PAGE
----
Sleater-Kinney's Rock 'n' Roll Fun
By Mark Jenkins, Special to The Washington Post

SLEATER-KINNEY is the most acclaimed rock band to come out of the Pacific Northwest since Nirvana, and the female trio doesn't suffer from an inferiority complex. Still, the band's fifth and latest album, "All Hands on the Bad One," sounds a bit defensive. "The best man/ Won't hang out with the girl band," complains "You're No Rock 'n' Roll Fun," while "Male Model" protests that "You don't own the stage."

It all started last year, Corin Tucker remembers, at the Bowlie Weekender, a hyper-hip indie-rock festival in Cornwall, England. "It was this inner circle of all these great bands that we really love," the singer-guitarist explains by phone from her Portland, Ore., home. Yet someone at this festival of diverse underground-rock culture wrote "Ladyman" on the message board for the band's chalet, an apparent comment on the band's association with the Pacific Northwest's lesbian and bisexual feminist rock scene.

"There's still like a naming that happens of people who are a little bit different, and I think that our political feminist stance is still threatening," Tucker says. "Once you do really achieve success, you have to decide what you're going to do with that. Are you going to try to fit in with this community that you've had a lot of success with, or are you going to stay true to the things that are important to you? And I think 'The Ballad of a Ladyman' [a song on the new album] is definitely taking on the identity of being a little bit freaky and having fun with it."

Some of the album's bark was inspired by the prominence of macho rap-rock acts like Limp Bizkit. "Those bands have really sexist, awful lyrics," she notes, "but I also think that in our underground community that we're still threatening to some boy bands. It's just a more subtle dynamic."

After several women were raped last year at Woodstock, Tucker and bandmates Carrie Brownstein and Janet Weiss felt they had to say something. "Sleater-Kinney has a big reputation in the press," the guitarist says, "but if you look at the general cultural map of 1999, in terms of mainstream cultural power, the bands that are making huge amounts of money and getting all this attention were bands like Limp Bizkit. Even though Sleater-Kinney mainly operates in an underground music community, we still want to have an effect on mainstream culture, and we still are affected by it. Some of the anger on this record is a reflection of that."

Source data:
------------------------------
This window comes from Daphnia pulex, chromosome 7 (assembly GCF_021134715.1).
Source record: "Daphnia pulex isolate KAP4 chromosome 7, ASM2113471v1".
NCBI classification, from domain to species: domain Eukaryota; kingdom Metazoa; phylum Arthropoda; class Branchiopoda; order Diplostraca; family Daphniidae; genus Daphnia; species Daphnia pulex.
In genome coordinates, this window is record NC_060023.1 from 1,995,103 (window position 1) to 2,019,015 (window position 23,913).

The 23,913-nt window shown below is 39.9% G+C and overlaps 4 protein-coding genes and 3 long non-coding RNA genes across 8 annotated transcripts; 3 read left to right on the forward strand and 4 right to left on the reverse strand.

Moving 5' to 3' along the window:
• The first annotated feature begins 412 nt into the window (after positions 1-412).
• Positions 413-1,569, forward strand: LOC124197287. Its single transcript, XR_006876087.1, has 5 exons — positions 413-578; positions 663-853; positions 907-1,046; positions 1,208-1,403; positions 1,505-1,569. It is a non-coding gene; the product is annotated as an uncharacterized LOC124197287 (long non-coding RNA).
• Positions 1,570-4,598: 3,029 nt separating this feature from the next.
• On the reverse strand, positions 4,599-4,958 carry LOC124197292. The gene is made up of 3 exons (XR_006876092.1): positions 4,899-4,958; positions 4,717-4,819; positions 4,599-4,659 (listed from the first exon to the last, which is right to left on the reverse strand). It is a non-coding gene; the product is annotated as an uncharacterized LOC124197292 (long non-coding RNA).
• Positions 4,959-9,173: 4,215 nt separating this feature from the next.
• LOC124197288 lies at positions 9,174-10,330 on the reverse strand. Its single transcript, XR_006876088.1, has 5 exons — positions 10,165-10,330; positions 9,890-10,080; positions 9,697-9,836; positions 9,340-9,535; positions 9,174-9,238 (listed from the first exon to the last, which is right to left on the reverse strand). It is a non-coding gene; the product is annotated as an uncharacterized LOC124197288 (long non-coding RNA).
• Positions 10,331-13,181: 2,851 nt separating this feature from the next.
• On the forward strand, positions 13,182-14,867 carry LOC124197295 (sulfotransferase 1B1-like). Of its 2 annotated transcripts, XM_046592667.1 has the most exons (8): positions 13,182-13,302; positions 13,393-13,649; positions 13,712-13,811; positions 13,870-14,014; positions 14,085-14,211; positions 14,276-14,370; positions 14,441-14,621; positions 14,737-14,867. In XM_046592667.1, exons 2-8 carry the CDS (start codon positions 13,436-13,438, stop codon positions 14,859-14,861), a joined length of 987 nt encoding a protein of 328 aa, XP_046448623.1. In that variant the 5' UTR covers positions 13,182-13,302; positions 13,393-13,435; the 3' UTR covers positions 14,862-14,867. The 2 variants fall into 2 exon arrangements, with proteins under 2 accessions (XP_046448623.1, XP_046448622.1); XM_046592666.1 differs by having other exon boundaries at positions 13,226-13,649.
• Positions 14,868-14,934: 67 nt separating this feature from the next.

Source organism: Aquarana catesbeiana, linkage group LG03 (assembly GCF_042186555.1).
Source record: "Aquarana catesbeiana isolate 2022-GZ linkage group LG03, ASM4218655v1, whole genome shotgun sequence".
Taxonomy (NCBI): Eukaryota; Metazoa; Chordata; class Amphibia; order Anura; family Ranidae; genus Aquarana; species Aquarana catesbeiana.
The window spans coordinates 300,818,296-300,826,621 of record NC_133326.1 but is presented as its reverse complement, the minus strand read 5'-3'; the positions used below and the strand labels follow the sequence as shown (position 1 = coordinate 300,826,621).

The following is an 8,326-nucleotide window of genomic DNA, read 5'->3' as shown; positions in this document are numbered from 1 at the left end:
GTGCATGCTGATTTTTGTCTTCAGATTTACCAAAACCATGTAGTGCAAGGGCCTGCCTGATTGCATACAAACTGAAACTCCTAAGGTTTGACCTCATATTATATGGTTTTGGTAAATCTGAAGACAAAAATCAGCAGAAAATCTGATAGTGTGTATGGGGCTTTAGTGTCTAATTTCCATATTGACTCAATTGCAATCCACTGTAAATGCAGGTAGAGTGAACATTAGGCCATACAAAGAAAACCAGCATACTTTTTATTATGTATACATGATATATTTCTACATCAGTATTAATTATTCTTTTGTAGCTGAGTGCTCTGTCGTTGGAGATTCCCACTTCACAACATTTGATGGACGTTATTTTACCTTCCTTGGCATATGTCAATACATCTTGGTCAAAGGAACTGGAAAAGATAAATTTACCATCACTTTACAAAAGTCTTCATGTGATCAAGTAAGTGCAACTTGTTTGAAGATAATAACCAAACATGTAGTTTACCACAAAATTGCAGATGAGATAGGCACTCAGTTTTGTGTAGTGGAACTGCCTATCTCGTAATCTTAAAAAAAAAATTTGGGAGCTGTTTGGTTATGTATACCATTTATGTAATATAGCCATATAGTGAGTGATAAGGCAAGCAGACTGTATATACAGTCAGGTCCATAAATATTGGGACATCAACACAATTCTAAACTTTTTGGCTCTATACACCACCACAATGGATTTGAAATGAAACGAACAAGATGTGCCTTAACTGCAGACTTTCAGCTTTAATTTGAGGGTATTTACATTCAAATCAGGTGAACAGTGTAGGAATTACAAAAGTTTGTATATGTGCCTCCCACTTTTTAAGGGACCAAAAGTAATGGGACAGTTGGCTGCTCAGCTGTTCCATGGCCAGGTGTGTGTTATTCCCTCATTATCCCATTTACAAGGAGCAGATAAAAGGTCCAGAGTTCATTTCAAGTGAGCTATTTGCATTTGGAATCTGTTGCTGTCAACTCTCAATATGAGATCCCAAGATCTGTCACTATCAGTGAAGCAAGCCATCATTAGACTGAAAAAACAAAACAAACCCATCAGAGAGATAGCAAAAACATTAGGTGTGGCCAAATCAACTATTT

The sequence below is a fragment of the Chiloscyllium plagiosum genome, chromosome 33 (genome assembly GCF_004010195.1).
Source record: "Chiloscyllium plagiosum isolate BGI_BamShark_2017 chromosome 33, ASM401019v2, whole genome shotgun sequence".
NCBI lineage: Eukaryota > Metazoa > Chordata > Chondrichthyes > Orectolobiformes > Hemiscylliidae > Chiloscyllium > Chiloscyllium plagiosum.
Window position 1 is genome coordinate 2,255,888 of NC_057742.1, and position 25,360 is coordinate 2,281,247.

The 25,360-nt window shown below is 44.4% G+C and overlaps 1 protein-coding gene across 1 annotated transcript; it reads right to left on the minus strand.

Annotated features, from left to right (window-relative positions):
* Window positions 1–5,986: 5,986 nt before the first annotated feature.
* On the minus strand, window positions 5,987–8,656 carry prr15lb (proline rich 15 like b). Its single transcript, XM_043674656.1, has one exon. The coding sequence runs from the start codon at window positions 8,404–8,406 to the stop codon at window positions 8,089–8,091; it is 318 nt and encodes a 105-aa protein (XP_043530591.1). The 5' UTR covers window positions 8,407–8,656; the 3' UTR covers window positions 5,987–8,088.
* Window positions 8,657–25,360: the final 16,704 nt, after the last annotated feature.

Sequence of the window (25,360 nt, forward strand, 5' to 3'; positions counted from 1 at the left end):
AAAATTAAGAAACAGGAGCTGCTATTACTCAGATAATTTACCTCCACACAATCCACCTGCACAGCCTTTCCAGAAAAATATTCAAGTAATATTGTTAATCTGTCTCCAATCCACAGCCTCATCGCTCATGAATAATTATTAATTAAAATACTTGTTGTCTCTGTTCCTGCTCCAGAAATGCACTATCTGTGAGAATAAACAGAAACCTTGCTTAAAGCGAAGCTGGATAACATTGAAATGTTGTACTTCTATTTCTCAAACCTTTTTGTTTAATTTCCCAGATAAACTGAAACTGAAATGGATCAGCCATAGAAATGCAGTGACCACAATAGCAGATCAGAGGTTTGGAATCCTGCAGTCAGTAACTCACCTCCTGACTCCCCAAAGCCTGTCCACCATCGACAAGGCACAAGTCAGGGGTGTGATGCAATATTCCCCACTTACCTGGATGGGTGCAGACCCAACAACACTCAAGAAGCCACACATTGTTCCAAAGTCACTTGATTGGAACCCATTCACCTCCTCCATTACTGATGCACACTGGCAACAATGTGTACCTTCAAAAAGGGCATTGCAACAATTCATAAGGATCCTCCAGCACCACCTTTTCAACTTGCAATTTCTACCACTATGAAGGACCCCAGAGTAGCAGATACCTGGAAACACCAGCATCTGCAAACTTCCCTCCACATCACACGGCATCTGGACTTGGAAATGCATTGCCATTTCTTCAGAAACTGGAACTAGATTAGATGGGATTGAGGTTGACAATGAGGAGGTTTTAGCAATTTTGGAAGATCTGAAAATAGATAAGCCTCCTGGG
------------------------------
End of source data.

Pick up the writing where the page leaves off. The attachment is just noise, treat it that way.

"All Hands on the Bad One" is not all rage, however. "We wanted to write songs that were fun to play live and were really carefree," Tucker notes. "Because 'The Hot Rock' [the band's previous album] was not carefree. It was just kind of another challenge, writing songs that were really straightforward but also a bit more mature in their structure and delivery than our earlier songs. This record has a very powerful stance," she says of the album, which features such band trademarks as piercing guitar riffs and Tucker's stratospheric high notes. "But it also has a sense of humor about it."

It's the threesome's most conventionally melodious album as well, thanks in large part to the addition of three-part harmonies. "We'd always tried to get Janet to sing, and we just finally talked her into it for this record," Tucker explains. "The songs are a bit more straightforward than on 'The Hot Rock.' We really wanted her to sing on 'The Hot Rock,' but the melodies were much more complicated, so it was harder to find vocal harmonies for the songs. But these songs are somewhat more traditional in form. Like 'You're No Rock 'n' Roll Fun' was a really easy song to get Janet to sing on. It just seemed to work really well with this record."

Promoting this album has brought Sleater-Kinney to the 9:30 club twice in five months, and in between the band did a month in Europe, where it performed at some large festivals. Tucker doesn't like playing such large-scale shows. But then, before the trio's show there in May, she worried that the 9:30 club would be too impersonal. "We kind of expected it to be a little too big for us, but it actually was a really great club. The stage was really fun. It's really open."

Between tours, the band members also found time to record with the Go-Betweens, the Australian band that made its new album--the first in 12 years--in Portland. "We ended up meeting them in San Francisco at a show that they played and talking to them," Tucker recalls. "Carrie was a huge Go-Betweens fan--Janet and I were fans, but not like Carrie--and they turned out to be huge Sleater-Kinney fans. It was totally bizarre. They really knew our music. Janet said, 'If you need a drummer on your record, I'll do it.' And they said, 'Okay.' So we all got invited to the studio to work with them."

Sleater-Kinney has recorded five albums in five years, but after its current East Coast mini-tour, Tucker says, the band plans only to "take a long break." Of course, when Sleater-Kinney goes on hiatus, the musicians simply shift to other projects: Tucker has the girl-pop trio Cadallaca, Weiss plays with Quasi and Elliott Smith, and Brownstein works with Helium's Mary Timony.

She and Brownstein haven't focused on writing songs for the next album, Tucker admits, but "when we are in the right space for writing, it happens pretty quickly. We do think about what we want to do next, what would be a good challenge for us. We do a little bit of thinking, but it's pretty intuitive."